Protesters took to the streets of Panama on Monday, voicing their demands for the government to revoke a controversial contract that allows copper mining to continue in a biodiverse region. Led by teaching and construction unions in collaboration with environmentalists, the demonstrators contend that ongoing development poses a severe threat to the lush forested landscapes and vital groundwater sources located just 120 kilometers to the west of Panama’s capital city in the state of Colon.
Throughout Panama City, demonstrators conducted peaceful protests, distributing informative flyers to raise awareness about their cause. However, on the outskirts of the capital, in some areas, the police encountered protesters with the use of tear gas. In anticipation of these significant protests, the largest since the cost of living crisis last July, both the Department of Education and the University of Panama made the decision to cancel classes.
In response, the government took to social media to emphasize the “enormous contribution” made by the mine, which stands as Panama’s largest private investment, bolstering the nation’s economy.
In March, the Panamanian legislature reached an agreement with the mining company First Quantum (TSX: FM) . This agreement permitted its local subsidiary, Minera Panama, to extend its operations at a massive open-pit copper mine in central Panama for a minimum of 20 more years. This mine had been temporarily shuttered the previous year when negotiations between the government and First Quantum broke down over payment terms desired by the government.
On October 20, the Panamanian National Assembly successfully passed Bill 1100 in its third plenary session, with a strong majority of 47 votes in favor out of a total of 55 recorded votes. On the very same day, President Laurentino Cortizo officially endorsed Bill 1100, transforming it into Law 406, and it was subsequently published in the Official Gazette. This pivotal moment with the enactment of Law 406 signifies the conclusive stage in the comprehensive revision of the legal structure governing the Cobre Panamá mine.
“We are pleased that the revised contract establishes the basis for a renewed long-term relationship between Panamá and First Quantum. This will provide for both continued investment in the mine and for its important contribution to Panamá and its people. We are committed to the obligations of the contract and to responsible stewardship of the Cobre Panamá mine, including a continued positive impact on our workforce, the surrounding communities and the environment,” said Tristan Pascall, Chief Executive Officer.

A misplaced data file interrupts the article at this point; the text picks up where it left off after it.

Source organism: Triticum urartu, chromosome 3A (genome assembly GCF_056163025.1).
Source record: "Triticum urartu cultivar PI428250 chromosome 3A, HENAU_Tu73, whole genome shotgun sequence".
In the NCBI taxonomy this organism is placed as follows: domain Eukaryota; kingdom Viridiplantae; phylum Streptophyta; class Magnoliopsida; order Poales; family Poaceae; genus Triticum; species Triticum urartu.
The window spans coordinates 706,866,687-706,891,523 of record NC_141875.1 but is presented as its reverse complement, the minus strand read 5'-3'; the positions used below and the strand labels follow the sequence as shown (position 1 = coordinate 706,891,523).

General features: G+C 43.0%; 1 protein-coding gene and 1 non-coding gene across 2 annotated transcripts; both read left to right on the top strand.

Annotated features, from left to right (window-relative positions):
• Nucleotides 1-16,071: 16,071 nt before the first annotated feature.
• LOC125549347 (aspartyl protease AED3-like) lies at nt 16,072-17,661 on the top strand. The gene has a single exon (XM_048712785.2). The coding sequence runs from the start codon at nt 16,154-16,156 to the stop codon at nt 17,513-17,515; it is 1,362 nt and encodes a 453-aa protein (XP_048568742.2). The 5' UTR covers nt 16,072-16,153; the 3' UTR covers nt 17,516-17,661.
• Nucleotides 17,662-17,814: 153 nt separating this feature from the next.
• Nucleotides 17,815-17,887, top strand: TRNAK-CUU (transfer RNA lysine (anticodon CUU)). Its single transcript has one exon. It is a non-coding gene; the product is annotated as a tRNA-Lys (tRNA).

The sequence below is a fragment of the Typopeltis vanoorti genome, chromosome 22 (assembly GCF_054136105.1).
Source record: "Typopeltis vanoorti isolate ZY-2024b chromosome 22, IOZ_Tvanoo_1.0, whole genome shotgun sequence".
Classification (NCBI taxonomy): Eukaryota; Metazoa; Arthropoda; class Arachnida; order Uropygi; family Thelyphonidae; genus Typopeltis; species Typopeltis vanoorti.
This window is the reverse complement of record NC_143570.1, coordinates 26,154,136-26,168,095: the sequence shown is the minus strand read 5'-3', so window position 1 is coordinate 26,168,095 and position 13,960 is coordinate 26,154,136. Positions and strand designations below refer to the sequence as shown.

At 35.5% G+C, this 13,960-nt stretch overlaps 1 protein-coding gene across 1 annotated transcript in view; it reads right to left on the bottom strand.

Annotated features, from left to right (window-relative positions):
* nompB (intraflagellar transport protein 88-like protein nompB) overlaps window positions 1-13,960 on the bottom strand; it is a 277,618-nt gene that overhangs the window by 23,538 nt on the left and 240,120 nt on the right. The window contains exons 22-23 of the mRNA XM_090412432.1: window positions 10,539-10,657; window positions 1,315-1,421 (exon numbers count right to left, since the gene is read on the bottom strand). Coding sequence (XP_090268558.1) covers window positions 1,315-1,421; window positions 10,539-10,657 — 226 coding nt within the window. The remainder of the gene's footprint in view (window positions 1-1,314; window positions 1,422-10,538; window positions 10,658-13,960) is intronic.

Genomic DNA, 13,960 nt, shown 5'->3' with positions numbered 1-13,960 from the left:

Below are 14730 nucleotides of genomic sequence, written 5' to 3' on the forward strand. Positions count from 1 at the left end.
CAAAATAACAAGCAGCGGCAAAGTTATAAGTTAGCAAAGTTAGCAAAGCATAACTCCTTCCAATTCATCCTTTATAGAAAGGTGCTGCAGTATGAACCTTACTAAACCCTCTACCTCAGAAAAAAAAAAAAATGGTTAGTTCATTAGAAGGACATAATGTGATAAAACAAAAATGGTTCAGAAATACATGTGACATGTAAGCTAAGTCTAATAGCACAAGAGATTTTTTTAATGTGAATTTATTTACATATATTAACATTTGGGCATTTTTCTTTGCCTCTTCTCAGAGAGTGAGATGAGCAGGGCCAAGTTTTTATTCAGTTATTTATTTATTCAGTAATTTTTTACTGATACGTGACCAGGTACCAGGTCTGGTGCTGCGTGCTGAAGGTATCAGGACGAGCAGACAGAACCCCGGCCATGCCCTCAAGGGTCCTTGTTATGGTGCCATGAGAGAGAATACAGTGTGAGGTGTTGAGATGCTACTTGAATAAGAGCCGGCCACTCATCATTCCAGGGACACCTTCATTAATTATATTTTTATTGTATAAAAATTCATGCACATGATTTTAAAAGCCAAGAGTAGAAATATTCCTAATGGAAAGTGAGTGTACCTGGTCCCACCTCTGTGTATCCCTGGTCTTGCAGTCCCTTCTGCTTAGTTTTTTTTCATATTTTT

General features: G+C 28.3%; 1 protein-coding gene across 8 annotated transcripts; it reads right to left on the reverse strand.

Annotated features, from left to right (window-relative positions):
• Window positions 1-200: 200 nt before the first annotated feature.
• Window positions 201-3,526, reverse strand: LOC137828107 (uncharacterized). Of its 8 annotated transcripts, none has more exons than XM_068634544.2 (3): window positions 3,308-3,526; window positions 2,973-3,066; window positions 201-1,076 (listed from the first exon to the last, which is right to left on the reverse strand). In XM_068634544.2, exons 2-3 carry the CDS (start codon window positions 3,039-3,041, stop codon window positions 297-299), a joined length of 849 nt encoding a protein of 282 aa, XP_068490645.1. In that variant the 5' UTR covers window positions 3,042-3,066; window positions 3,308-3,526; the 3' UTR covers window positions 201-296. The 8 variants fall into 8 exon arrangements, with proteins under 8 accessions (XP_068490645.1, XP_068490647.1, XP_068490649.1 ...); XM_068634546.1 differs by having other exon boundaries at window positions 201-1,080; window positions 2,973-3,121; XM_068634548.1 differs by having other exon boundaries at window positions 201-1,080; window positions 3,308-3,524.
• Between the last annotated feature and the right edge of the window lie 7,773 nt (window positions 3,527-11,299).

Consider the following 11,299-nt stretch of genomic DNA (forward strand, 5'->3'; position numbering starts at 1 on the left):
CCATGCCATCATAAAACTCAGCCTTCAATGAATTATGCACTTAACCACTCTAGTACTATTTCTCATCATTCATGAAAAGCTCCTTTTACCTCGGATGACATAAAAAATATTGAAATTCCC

Protests first flared up after Cortizo gave his approval to the contract last Friday, following its endorsement by the congress. The move was viewed as secretive and swift by critics, including Fernando Abrego, leader of Panama’s Association of Teachers union, who remarked, “The government resolved this confrontation by quickly and expeditiously approving a contract they know is rejected by the people.”
The teachers were joined in their protests by construction workers, one of the most influential labor groups in the country. Union leader Saúl Méndez emphasized the gravity of the situation, stating, “The people are in the streets in defense of sovereignty in the face of a contract that cedes self-determination by devastating the environment to steal resources.”
The economic gains from a single mining site, which already contributes 3% to the nation’s gross domestic product, pose a formidable counterargument to these concerns. Minera Panama insists that the mine will provide employment for thousands of Panamanians and account for 80% of the nation’s total exports.
The new contract, initially bogged down by labor disputes, guarantees Panama an annual sum of at least $375 million from Minera Panama, which is more than ten times the amount of the previous agreement. This represents one of the most significant national mining contracts in a region where other countries, such as Costa Rica, maintain stricter regulation of the sector, and El Salvador has completely banned metal mining since 2017.
Fernando Abrego made it clear that concession was not an option for the teachers, vowing that the teachers’ union would convene to plan their next course of action. “We will persist in our presence on the streets,” he affirmed.
First Quantum last traded at $29.68 on the TSX.
Information for this briefing was found via Vancouver City News and the sources mentioned. The author has no securities or affiliations related to this organization. Not a recommendation to buy or sell. Always do additional research and consult a professional before purchasing a security. The author holds no licenses.